09/18/2011 08:12 pm ET Updated Nov 18, 2011

On Michelle Bachmann and Rick Perry: Greater Love Hath No Politician

I have no idea whether Rick Perry or Michelle Bachmann have a personal relationship with Jesus Christ. As a pastor, I hope for the best. But I would simply like to highlight the uniquely complex position they have put themselves in by making such explicit statements to that effect so early in their campaigns.

To put the matter bluntly: it will take no less than a miracle for these two to diverge from inherited wisdom, the insistence of their advisers, and the persistent darkness of the human heart, to actually treat one another like Christians during the campaign.

So I think it's worth asking: how does one lead a political campaign, especially against another outspoken Christian, in a God-honoring way? Though candidates often make much of their faith, this is a topic that has not received a great deal of attention (at least if the last 44 elections are representative of our country's general trend).

Let's kick around a few basic ideas.

  1. While hammering out their differences, and speaking plainly about their own merits, candidates would necessarily have to speak to and about one another lovingly, joyfully, peacefully, patiently, kindly, with goodness, gentleness and healthy portions of faithfulness and self-control. These are the so-called "fruits of the spirit," and any dialogue between two exemplary Christians ought to yield a lot of it.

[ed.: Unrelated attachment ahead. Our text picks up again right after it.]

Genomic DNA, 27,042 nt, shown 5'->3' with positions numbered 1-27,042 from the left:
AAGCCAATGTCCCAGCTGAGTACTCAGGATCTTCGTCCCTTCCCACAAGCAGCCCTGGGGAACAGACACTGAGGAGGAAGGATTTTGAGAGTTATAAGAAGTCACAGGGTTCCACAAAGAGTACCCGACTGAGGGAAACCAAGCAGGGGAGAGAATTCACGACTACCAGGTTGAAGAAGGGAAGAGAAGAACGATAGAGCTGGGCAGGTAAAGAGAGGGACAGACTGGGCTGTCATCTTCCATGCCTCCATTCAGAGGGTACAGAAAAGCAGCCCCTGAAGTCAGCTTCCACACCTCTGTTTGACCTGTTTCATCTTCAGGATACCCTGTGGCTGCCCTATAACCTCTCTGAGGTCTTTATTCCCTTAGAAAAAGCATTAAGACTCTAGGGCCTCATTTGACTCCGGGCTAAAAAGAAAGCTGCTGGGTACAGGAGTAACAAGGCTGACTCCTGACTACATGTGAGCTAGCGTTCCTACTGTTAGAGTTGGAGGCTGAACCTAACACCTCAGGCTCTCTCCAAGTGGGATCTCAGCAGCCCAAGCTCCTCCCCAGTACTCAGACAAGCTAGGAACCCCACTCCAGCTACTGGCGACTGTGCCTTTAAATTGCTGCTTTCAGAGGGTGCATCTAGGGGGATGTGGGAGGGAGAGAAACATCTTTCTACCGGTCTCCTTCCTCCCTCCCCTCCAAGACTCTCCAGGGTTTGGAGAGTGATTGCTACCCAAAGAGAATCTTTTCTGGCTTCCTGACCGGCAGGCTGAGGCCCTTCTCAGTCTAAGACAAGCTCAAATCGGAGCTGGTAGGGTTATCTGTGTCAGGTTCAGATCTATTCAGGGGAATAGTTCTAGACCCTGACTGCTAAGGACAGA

2. While starring in national ad campaigns that promote their own careers, they would have to be careful to rebuke any attempt to make them into some kind of Messiah. There is, after all, only one.
  3. While putting everything on the line, and making major life sacrifices to work toward the goal of becoming the "leader of the free world," they may not let their greatest treasure reside in Washington. The words of that great political theologian, St. Augustine, ring as true today as ever: "Christ is not valued at all unless he is valued above all."
  4. Finally, while striving hard to win influence and respect, they would have to prefer obscurity, verbal abuse and the mocking laughter of the nation, to any success won at the cost of the public belittling of their faith.
There is no question that these things put, or would put, candidates at an unfair disadvantage. They greatly restrict the kind of polemical firepower so often used in the modern political arena. As with the young violinist who misses some practices for church activities, or the football player who doesn't take dirty hits because of his Christian convictions, these kinds of stances make success harder to come by.

Yet the question is not whether they greatly complicate the issue. The question is: what truly matters? That is, will one be a Christian who dabbles in politics, or a politician who dabbles in Christianity?

As the campaign rhetoric heats up, and the stakes get higher, each candidate will have to make up his or her mind on that point. Who are they, and what are the priorities which actually define them as people?

A storm of strategizers and campaign managers will do their very best to influence the "what" and the "how" of the decision, and untold millions of dollars will try to make their voices heard as well.

As a pastor, my only advice is: choose carefully; the consequences of the choice will last much longer than a presidential term.